I've been taking some online courses through Coursera, a co-operation between Stanford and some other places. I originally signed up for 'Model thinking' (a rag bag of quantitative and semi-quantitative models for social science), 'Game theory' and 'Information theory'. The latter shows one particular problem: The course never happened. The other two merely had delayed starts. The other problem is that the courses tend to be very much introductory-level. They assume nothing, and tend to let mathematical detail slide. Don't pretend for one moment that you're attending Stanford. I guess they're pretty accessible, though.
The content is generally pretty good, there are review quizzes and the like, and one of my favourite features is that you can watch the course video at up to two times normal speed. It turns out I can listen a lot faster than people like to speak, especially if I can pause the video for a good think should something subtle or clever appear.
The 'Model thinking' course was mathematically very simple, but it opened up a new way of thinking to me. I'm used to the physicits 'Put it all together into a unifying framework' approach, with models that can be complex, but are (mostly) testable. Social science lacks a grand unifying theory, but instead you can make do with very simple models to get a qualitative feel for behaviour. When you have a problem, throw as many different models as you can at it, and see how they agree.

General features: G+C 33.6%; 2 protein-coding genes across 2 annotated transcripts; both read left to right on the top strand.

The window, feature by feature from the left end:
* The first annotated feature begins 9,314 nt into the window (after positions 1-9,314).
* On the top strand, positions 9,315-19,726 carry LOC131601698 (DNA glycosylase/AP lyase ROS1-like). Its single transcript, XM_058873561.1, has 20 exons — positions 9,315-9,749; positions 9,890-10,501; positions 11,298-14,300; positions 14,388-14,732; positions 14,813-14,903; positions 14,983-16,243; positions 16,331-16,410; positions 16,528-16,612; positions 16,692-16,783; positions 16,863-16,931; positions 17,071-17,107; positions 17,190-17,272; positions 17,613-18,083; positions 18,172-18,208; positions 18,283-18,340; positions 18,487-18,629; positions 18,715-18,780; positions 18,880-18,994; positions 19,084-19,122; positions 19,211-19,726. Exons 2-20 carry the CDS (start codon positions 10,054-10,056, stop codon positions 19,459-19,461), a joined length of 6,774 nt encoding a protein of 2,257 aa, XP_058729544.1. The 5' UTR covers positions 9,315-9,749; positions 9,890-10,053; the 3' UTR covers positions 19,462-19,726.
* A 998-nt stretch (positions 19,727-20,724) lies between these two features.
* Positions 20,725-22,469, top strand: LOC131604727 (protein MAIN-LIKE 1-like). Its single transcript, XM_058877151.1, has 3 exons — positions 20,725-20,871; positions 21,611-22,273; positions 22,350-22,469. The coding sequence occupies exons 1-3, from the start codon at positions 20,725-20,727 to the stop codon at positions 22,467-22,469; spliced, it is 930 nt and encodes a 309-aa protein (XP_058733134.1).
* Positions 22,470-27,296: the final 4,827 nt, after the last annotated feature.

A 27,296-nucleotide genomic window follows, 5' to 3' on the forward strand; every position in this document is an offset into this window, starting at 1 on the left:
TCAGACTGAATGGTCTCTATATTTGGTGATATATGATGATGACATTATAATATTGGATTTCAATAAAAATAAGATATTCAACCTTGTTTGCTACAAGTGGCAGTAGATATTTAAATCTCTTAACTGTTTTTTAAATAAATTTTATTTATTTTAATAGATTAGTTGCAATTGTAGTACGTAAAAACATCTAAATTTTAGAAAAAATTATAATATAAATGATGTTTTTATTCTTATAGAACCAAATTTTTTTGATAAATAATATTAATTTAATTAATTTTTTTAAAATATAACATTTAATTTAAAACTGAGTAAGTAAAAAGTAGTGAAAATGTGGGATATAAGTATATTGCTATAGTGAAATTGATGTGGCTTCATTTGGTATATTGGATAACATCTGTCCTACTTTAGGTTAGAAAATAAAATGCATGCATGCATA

'Game theory', as an introductory course, didn't feel like it taught me much I didn't more-or-less know already, given I'd read a not-very-good text on the subject a few years ago. On the other hand, it pressed the knowledge home, through explanation on videa, plus a variety of quizzes. It demonstrates the strengths and weaknesses compared to, say, just buying yourself a big textbook and reading it. The depth won't be as great and/or the pace will be slower, but it seems to me to be a much more effective way of jamming knowledge into your head, even if there isn't personal feedback from a tutor.
I'm now working through 'Machine learning'. My view of AI is... not wholly positive, and I'd kinda got the feeling of this kind of stuff as people farting around and not really getting anywhere. However, in the last decade, it's all started to click. I mean, Google's doing translation using machine learning and statistics, cheapo cameras have face recognition built in, and all this kind of stuff. Huge data sets and huge computing power, plus new research have made all kinds of stuff possible.
'Machine learning' isn't trying to screw around passing the Turing test, either. What I realised when looking at this course is that it's basically fancy forms of regression and classification. Indeed, the course starts off with linear regression! In a sense, it's all super-fancy curve fitting. There are programming exercises, including cool stuff like using neural networks for OCR.
As I said, though, these courses tend to be rather introductory level. The pacing of the course and exercises means that you've got a better chance of absorbing the basics than just picking up a big textbook, but I don't think it really suffices. So, I have bought a big book, namely Bishop's Pattern Recognition and Machine Learning. I'll see how I get on with that.
And there are plenty of courses I'd still like to do. I'm having to ration myself to prevent either me or Caroline from going mad, but it'd be nice to do the machine vision/image processing course...